Ferrari protégé Charles Leclerc has opened up about his friendship with the late Jules Bianchi and the mentoring he provided in the years before his untimely death in July 2015.
Just days after he impressed Haas with an FP1 run during the British Grand Prix, GP3 front runner Leclerc was given the opportunity to drive the Ferrari SF16-T at Silverstone, though inclement conditions and a power unit issue limited him to just 19 laps over the course of the day.
Nevertheless, the 18 year-old enjoyed every moment of the chance, despite its relative briefness.
“The weather hasn't been amazing, but I enjoyed every second of it this morning, and unfortunately we couldn't many laps this afternoon because a little problem on the old power unit, but yeah , it has been a good day.”
“It's special, and I'm only 18, so it's even more special. When I was six years old I was always looking at the red car on the track, so it's unbelievable to be here, and I'm really thankful.”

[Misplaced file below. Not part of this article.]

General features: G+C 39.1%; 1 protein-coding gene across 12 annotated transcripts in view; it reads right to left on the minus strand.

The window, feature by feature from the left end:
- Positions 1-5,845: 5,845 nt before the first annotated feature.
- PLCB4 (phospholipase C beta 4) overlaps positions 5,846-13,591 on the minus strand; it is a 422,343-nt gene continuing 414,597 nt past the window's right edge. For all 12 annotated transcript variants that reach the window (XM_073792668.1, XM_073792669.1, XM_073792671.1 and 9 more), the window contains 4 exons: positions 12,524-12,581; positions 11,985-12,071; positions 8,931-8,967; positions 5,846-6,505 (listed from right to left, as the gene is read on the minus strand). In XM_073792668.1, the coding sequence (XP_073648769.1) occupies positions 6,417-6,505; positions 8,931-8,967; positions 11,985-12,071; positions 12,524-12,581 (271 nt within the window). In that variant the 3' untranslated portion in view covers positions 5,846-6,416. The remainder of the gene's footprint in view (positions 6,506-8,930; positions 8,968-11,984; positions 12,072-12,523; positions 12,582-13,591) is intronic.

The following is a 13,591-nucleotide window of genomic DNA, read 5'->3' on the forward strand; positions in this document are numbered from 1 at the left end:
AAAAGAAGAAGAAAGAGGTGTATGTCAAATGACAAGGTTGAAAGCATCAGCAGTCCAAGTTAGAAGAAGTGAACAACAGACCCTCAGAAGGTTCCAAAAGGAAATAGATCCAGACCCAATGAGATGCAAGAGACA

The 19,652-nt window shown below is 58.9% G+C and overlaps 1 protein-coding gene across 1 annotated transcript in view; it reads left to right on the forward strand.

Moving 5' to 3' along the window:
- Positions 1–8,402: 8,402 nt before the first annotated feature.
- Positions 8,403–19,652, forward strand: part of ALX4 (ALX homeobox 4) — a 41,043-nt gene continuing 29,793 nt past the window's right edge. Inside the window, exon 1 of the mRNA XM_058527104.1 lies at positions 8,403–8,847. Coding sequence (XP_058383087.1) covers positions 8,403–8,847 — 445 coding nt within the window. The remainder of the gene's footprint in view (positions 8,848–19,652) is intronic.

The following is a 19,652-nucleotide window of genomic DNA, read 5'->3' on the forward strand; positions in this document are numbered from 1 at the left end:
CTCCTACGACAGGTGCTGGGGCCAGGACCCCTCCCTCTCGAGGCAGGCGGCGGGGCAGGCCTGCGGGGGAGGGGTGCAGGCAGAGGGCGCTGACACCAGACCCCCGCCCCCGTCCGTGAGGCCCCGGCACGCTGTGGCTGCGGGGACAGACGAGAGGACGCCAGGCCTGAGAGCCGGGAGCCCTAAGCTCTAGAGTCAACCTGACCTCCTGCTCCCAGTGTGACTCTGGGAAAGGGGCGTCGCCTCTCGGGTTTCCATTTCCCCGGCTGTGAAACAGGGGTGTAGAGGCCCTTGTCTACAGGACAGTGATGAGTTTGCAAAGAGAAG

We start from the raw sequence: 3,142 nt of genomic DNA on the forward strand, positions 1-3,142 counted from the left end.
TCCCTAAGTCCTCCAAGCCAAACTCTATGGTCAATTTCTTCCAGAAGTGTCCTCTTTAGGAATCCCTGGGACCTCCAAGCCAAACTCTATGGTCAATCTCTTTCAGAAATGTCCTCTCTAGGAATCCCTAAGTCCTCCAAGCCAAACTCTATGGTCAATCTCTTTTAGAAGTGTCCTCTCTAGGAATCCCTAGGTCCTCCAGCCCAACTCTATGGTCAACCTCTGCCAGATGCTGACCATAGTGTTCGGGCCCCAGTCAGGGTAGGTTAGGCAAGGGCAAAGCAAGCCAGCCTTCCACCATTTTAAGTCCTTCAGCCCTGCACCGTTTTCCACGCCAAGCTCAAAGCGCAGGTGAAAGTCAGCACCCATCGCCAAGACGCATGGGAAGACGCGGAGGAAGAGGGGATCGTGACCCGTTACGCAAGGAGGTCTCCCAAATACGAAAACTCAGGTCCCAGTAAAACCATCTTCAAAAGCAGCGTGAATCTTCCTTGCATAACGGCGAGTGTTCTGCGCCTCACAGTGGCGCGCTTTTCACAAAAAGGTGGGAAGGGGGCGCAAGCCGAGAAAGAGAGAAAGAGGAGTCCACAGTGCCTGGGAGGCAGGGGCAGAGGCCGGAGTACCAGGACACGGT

A close childhood friend and godson to Jules Bianchi, who became the first driver to die as a result of injuries sustained in an F1 race since Ayrton Senna 21 years earlier, Leclerc admits he misses the advice and guidance he received from the late racer.
“I knew him from when I was really, really young,” he said. “He was my godfather and he helped me with most of things in racing. Obviously now it's hard without him because he always helped me, and I miss his help.
“He advised me really well in the past, and all his comments he gave me in the past I keep them in mind and try not to make the errors he told me not to do.”
Leclerc's outing comes two years after Bianchi sampled a Ferrari in a similar test at Silverstone in what many - including the youngster – predicted was a prelude to a move to the Scuderia
in the future.
“Jules was one of the talents who would have gone there if the things that happened hadn't have happened. But I'm definitely confident the driver academy will have someone who will make it into the top team.”